Happy Thanksgiving

At this beginning-in-earnest day of the Holiday Season, I wish you a happy Thanksgiving. It seems to help in this jittery world to reserve some time to be grateful for whatever’s okay. My roses are still putting on buds and blossoms, which is amazing to me, and I tell them thank you every day. Talking to plants? Hey, there’s evidence they actually respond to voice. Ah, but I digress.

As the holidays approach each year, we try to use Thanksgiving as a day of reflection and gratitude and reminiscing over pie and coffee. The holidays will be “different” again this year. Partly due to COVID-19, which looks like it’s going to be with us for a while. And, because of the weather, which is definitely different this year. Also, due to our pretty homebound lifestyle. We are making adjustments as we anticipate the holiday season — which is different than last year and way different from our “usual” Thanksgiving gatherings and, well, just about everything. Still, it’s okay, and we’re grateful for all the good deed doers who make life easier and happier.

I’ve been thinking about the Friday after Thanksgiving. So-called Black Friday is an official state holiday in 22 states, although Maine is not one of them. Still many businesses and schools — but definitely not retailers — close for the weekend. It’s the holiday retail shopping that’s about to boom. Black Friday — often coupled with Cyber Monday — is one of the busiest shopping times in the U.S.A. There are several stories about the origin of the term “Black Friday.” One, is it arose out of the Philadelphia area in the 1960s, when police used the words to describe the city’s traffic jams around the Army-Navy football game. Many football fans also crowded the streets for shopping, which caused all kinds of traffic problems and quarrels. The phrase had a negative overtone for a while, but retailers latched onto the term, created a positive connotation encouraging retail outlets to drive huge sales, and by the 1980s, the phrase had spread from coast to coast, to hawk the biggest retail deals of the year.

There are a couple of other theories as to why the day after Thanksgiving Day is called Black Friday. One theory is the term Black Friday comes from an old way of recording business accounts. Losses were recorded in red ink and profits in black ink. Many businesses, particularly small businesses, didn’t reach the point of making profits until the early Christmas season. When they did, they journaled in black ink to show the profit. This came to be about the day after Thanksgiving Day.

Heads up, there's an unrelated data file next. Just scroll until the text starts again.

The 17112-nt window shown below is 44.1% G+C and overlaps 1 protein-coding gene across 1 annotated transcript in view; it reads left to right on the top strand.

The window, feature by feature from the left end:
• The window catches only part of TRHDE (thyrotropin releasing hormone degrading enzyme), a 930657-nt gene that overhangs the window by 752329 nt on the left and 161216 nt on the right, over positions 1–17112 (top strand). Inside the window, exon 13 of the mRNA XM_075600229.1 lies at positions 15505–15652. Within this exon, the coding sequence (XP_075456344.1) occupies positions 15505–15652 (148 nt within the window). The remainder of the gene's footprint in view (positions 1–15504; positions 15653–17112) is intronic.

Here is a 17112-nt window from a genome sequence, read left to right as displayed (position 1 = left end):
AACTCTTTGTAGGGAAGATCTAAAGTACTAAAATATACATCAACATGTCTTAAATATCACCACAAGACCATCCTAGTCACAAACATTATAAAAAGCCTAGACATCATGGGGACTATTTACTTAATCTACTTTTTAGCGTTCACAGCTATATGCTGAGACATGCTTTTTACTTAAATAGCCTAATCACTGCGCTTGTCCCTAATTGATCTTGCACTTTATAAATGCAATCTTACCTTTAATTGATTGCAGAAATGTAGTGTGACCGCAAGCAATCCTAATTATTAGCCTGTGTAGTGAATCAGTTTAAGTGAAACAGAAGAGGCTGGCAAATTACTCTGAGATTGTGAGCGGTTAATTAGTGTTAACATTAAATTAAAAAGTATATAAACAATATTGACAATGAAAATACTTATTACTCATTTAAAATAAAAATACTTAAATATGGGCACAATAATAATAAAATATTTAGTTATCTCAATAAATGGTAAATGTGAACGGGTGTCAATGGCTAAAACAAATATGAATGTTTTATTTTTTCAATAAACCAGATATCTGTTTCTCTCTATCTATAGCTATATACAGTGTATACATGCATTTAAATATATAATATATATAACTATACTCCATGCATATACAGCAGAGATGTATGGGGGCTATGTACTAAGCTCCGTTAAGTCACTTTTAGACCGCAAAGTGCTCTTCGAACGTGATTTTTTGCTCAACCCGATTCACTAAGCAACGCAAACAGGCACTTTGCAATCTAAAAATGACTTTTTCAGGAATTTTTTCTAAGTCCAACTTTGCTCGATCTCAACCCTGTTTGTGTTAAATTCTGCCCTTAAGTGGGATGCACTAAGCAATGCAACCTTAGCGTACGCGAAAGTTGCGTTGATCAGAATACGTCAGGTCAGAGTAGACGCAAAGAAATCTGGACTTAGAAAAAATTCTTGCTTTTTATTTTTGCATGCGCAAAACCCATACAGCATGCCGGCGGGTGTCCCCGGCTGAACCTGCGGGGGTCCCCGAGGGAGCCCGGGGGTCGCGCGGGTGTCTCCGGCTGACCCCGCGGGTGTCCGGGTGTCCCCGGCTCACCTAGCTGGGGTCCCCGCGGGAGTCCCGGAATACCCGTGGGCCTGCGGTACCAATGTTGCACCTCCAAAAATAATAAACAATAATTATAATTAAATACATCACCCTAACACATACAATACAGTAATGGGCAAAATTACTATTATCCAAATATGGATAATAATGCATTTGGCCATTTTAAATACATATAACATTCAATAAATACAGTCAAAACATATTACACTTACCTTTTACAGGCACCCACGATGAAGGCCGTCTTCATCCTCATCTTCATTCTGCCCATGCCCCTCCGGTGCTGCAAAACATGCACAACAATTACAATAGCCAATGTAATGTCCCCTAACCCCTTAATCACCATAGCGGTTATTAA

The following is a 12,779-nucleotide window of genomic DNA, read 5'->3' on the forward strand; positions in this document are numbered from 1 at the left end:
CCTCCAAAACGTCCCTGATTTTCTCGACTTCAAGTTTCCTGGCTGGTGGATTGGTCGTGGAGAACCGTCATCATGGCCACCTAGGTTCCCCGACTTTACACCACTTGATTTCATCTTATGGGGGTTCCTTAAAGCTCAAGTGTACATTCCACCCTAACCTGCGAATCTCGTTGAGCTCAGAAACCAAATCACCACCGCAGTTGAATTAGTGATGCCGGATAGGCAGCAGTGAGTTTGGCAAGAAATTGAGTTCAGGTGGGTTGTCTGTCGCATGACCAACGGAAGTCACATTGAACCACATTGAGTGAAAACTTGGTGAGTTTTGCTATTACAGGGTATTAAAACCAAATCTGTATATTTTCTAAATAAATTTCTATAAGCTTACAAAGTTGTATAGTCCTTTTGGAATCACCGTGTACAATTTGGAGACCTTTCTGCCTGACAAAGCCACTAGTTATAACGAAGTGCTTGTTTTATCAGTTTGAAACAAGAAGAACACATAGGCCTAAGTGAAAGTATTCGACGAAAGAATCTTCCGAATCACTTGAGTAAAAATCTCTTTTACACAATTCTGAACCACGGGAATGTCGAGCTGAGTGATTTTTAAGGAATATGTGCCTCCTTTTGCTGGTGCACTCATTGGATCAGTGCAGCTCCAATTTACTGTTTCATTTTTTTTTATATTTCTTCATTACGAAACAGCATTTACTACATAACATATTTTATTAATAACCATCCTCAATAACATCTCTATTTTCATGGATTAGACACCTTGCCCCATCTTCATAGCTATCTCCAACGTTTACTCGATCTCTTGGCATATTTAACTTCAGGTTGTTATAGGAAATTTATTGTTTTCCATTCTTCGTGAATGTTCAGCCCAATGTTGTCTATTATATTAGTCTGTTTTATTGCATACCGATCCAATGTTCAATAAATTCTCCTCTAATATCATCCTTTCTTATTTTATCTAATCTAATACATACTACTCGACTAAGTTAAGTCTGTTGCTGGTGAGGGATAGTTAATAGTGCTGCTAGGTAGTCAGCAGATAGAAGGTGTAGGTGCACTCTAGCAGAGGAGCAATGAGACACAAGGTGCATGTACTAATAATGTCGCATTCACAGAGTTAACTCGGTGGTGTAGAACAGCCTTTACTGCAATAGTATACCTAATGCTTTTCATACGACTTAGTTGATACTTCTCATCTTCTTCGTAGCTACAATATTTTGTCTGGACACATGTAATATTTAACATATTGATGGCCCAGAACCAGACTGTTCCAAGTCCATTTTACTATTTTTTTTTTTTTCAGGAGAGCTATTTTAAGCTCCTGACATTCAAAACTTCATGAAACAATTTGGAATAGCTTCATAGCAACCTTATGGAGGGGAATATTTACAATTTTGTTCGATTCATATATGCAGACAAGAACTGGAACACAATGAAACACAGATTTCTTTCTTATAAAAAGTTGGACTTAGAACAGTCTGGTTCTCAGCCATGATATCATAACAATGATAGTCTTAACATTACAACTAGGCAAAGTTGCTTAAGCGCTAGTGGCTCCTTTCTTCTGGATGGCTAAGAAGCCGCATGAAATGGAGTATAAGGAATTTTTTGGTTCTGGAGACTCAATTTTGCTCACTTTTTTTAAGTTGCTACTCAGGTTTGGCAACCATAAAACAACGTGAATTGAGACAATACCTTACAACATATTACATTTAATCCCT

Another premise, which has been shared widely on social media for many years and is still active, is Black Friday refers to a certain day when slave traders sold slaves at a discount to help plantation owners acquire extra help for the winter. This notion is generally discredited, and marked untrue by Snopes and other myth busters. The social media post that shared this idea originated around the time of a protest march against police brutality, and the story may have been purposeful to raise awareness. According to History.com this story “has no basis in fact.”

Another story about “Black Friday” involves a scam by financiers Jay Gould and Jim Fisk, against President Ulysses S. Grant in 1869. The pair bought up a lot of gold to raise the price. The president got wind of it, and sold off a quantity of government gold, which sank the prices and ruined many gold investors. Black Friday.com says the term itself came from the Philadelphia Police Department story and from the Gold Crisis in 1869, both of which used those words. However, the current use, begun in the 1960’s, harks back to when accounting records were kept by hand, and red ink indicated a loss, and black ink a profit.

No matter how you look at it, Black Friday, has a colossal effect on American retailers. By the way, Black Friday.com said the Black Friday of 2020 — Thanksgiving plus Black Friday — brought in $14.13 billion in online sales alone. That’s $9.03 billion spent on Black Friday and $5.1 billion spent on Thanksgiving. I cannot even comprehend that amount of money. I think I’ll just stay home. Happy Thanksgiving, Everyone.

The town office is closed for the long weekend — Thanksgiving and Black Friday.